Today is the day to fix those pesky bubbles. I tossed some wood into the stove and waited for some temperature. I tackled the stove side first (closer to the heat, I may be foolish but I’m no fool). Here is the bubble.
I use the edge of the sander to keep it to a small area at first. Sand until the piece of cloth falls off. It will fall off because there is no epoxy holding it on.
Once it falls you can see how big the hole will be. Now you have an idea how far to feather the edges back. Just feather enough to keep the hole from having sharp edges.
It’s not a great pic but you should be able to see that I sanded through two layers of cloth. This means you will have to patch in two layers of cloth to keep things even and flat. If you’ve been following this blog you know that there are three layers on the ends so I was in no danger of sanding down into the wood.
Now to sand the other side. It hardly seems worth it but i can’t stand to leave it.
I got lucky, the two spots are directly across from each other.
I was helping my father do a project and he dashed home to get something, so I cut the cloth and started putting it on while he was gone. In the rush, I forgot to take a picture of the cloth. It was two pieces about 3”x 5”. The fact that they are across from one another means I can fold the cloth right over the end and get both holes with the same piece of cloth. I mixed a small batch of epoxy. One squirt resin, half squirt hardener. I used a chip brush to carry some epoxy to the cloth. I held the patch over the hole and dabbed the epoxy on to hold it there. Then fold it over and stick it to that side. I didn’t wet out the whole piece, it’s bigger than I need.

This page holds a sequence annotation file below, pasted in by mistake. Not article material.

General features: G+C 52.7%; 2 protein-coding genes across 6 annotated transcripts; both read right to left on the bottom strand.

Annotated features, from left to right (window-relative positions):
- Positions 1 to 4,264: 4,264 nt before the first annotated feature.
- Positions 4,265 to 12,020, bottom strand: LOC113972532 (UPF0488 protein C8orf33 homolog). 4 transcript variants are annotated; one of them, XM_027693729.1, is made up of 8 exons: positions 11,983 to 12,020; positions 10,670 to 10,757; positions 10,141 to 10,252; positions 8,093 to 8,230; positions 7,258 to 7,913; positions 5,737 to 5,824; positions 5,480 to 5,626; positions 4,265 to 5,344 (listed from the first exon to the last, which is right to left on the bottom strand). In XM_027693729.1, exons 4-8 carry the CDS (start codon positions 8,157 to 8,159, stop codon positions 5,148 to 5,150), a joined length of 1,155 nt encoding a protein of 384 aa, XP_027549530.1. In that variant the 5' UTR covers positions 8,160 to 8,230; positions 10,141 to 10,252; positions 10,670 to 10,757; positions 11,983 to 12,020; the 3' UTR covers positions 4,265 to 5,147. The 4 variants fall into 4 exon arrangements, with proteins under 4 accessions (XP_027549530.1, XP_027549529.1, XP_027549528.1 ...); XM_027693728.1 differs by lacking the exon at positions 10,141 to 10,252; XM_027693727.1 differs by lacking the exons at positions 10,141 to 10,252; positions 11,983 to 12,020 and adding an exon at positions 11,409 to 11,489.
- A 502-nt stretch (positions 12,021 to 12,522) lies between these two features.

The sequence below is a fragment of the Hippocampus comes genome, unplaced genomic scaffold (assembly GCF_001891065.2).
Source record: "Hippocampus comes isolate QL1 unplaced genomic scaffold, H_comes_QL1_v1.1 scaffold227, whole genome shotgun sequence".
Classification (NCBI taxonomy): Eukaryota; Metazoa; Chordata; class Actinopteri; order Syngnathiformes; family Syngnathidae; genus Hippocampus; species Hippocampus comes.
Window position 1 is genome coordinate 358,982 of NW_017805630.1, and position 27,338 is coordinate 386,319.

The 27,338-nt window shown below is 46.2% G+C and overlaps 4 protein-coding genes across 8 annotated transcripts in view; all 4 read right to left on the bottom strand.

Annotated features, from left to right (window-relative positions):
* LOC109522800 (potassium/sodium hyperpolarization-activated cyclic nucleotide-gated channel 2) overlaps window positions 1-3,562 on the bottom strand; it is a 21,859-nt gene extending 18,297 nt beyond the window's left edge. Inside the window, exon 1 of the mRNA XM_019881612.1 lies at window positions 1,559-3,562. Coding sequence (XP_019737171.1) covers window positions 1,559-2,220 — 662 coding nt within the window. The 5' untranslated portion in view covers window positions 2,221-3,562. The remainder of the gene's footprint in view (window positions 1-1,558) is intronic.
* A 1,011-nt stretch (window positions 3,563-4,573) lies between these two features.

Once both sides are wet out, stick on the other piece, and wet that out. No need to wait for the first one to cure.
When that is done, use a squeegee to take off the extra epoxy. Be careful here not to pull the cloth out of place.
Here are both sides done.
I went back to my fathers project. About half an hour later we finished, and when he left I went in and grabbed a quick lunch, and went out and checked the patch. As I expected, there was a bubble on one side.
By now the epoxy is getting thicker, so I fixed the bubble with my favorite bubble fixing tool. My big, fat, thumb. One squish and it was gone.
So this is both sides done for the day.
After this cures I will sand off the dry cloth. I will also sand off a large part of the wet out cloth. You can’t leave too much or this double thickness will leave a bump even after you feather the edges. You will want to take almost to the edges of the holes. It’s hard to see that because it’s clear. I will judge most of it by feel, and using a flashlight. When it’s done it will be smooth without bumps.
The next job for today is to sand the whole hull with 80 grit to rough it up for the last filler coat of epoxy. That’s when my luck ran out.
This is the end farthest from the wood stove. It cooled to 40 in the shop overnight so it was too cold for the epoxy to cure enough to sand. When sanded it will ball up under the paper and then stuck everywhere.
So that ends the canoe work for today.
Next time I get into the shop I should be able to sand the hull and fill the patches. The only thing to do with the patches is to sand them and fill them with the same amount of mix as the rest of the hull. You should not be able to see the patches when they are done.
I’ll get back out there first chance I get, and give you an update. See you then.
-- Jeff in central Me.